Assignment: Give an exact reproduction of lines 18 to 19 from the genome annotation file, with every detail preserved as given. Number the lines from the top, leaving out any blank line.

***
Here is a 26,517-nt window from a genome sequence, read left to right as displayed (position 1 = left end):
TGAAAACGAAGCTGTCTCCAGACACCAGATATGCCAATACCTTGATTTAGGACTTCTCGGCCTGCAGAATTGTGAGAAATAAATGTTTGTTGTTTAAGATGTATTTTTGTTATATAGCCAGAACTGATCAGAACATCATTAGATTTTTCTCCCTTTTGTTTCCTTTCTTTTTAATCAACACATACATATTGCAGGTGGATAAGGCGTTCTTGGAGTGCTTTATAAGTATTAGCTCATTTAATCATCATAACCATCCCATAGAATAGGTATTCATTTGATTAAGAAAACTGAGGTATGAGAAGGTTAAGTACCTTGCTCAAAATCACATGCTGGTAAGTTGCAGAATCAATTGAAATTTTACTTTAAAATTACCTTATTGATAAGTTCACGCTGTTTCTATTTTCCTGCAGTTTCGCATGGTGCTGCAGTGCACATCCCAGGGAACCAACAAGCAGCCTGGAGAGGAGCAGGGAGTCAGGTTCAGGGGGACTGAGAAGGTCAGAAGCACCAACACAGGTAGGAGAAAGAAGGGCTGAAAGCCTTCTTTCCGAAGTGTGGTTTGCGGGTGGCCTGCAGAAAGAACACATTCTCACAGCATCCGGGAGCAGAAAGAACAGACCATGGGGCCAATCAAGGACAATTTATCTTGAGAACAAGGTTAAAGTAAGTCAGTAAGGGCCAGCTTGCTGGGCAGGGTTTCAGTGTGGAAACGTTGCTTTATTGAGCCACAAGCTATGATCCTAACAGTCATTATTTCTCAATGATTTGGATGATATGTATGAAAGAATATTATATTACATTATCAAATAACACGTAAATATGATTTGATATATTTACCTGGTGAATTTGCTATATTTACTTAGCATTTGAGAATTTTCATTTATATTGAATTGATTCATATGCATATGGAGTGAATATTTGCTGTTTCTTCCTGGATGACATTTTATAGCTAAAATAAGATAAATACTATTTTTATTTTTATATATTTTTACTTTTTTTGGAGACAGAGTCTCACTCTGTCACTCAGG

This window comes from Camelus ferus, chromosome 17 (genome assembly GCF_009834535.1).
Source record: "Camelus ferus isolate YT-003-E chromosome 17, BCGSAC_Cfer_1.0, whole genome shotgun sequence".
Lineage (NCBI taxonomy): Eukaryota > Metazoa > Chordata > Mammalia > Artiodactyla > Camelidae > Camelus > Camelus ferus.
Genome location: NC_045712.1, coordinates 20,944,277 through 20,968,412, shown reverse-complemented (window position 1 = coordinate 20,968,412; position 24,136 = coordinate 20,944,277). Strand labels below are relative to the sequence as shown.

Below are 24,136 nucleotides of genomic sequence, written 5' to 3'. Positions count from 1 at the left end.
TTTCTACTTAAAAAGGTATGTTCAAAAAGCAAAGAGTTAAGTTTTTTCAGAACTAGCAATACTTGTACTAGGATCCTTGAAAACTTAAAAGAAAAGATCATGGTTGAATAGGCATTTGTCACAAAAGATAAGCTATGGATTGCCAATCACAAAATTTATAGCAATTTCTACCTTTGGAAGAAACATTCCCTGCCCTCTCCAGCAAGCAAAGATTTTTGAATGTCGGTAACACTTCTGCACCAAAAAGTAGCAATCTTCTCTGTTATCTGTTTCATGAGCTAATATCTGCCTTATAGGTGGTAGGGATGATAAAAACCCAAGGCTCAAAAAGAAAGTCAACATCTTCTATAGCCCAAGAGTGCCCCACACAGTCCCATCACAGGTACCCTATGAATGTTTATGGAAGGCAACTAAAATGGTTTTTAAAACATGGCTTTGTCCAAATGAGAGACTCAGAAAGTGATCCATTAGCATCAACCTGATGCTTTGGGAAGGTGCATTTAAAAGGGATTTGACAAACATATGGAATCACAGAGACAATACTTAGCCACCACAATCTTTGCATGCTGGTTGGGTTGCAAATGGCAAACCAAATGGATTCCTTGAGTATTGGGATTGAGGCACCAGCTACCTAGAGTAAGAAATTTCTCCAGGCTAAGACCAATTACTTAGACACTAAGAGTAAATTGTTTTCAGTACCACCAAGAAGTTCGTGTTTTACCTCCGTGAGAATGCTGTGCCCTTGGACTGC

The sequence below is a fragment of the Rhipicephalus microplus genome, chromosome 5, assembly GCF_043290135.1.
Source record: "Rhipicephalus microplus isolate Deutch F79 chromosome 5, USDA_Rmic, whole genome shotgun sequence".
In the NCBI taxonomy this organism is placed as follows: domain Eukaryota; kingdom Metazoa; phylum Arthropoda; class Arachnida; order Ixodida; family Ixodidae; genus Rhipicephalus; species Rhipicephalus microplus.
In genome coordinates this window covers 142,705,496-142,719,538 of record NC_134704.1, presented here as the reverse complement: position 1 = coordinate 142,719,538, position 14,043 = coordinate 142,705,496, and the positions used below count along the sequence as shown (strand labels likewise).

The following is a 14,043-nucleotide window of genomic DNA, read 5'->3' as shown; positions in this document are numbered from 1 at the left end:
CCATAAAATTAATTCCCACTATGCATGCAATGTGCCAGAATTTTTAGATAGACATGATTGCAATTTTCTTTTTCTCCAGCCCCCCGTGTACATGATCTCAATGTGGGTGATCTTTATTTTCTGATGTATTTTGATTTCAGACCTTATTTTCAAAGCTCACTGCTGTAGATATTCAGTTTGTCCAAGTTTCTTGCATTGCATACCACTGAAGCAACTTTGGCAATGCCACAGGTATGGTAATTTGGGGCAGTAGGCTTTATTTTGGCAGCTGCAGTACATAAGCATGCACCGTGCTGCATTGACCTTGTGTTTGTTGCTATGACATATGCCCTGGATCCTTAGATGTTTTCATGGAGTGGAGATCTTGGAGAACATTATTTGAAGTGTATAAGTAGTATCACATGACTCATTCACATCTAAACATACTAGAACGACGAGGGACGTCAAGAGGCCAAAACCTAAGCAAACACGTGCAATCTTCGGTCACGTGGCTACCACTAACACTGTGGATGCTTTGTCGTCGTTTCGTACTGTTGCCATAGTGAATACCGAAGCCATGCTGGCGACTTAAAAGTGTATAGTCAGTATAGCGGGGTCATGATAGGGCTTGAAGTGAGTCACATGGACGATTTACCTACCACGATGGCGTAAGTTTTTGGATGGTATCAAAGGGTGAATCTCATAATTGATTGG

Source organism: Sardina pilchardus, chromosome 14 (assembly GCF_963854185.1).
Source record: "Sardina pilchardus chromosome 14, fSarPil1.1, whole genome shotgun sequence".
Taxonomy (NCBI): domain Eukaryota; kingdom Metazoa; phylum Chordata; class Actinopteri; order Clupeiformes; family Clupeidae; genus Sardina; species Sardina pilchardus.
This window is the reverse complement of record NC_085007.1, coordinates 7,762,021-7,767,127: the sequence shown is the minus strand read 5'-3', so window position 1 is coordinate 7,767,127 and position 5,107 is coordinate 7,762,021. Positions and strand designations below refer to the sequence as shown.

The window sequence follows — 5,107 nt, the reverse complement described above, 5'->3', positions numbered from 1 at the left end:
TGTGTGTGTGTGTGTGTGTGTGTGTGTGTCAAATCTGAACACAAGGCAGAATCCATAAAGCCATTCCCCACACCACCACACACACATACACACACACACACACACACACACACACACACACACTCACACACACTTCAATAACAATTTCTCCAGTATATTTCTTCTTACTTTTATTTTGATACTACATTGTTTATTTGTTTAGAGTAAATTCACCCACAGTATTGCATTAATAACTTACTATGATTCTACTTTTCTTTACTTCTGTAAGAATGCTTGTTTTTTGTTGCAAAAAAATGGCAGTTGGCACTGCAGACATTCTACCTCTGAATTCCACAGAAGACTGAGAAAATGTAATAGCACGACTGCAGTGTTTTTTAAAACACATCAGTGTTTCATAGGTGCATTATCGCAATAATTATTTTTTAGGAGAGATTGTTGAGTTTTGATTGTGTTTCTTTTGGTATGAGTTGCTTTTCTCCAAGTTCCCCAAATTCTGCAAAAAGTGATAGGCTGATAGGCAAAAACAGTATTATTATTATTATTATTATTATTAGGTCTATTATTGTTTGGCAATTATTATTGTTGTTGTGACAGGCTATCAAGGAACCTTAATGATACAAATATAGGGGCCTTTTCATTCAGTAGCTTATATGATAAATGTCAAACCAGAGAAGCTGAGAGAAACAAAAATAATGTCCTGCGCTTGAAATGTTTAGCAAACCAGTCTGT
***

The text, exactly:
This window is the reverse complement of record NC_085007.1, coordinates 7,762,021-7,767,127: the sequence shown is the minus strand read 5'-3', so window position 1 is coordinate 7,767,127 and position 5,107 is coordinate 7,762,021. Positions and strand designations below refer to the sequence as shown.

The window sequence follows — 5,107 nt, the reverse complement described above, 5'->3', positions numbered from 1 at the left end: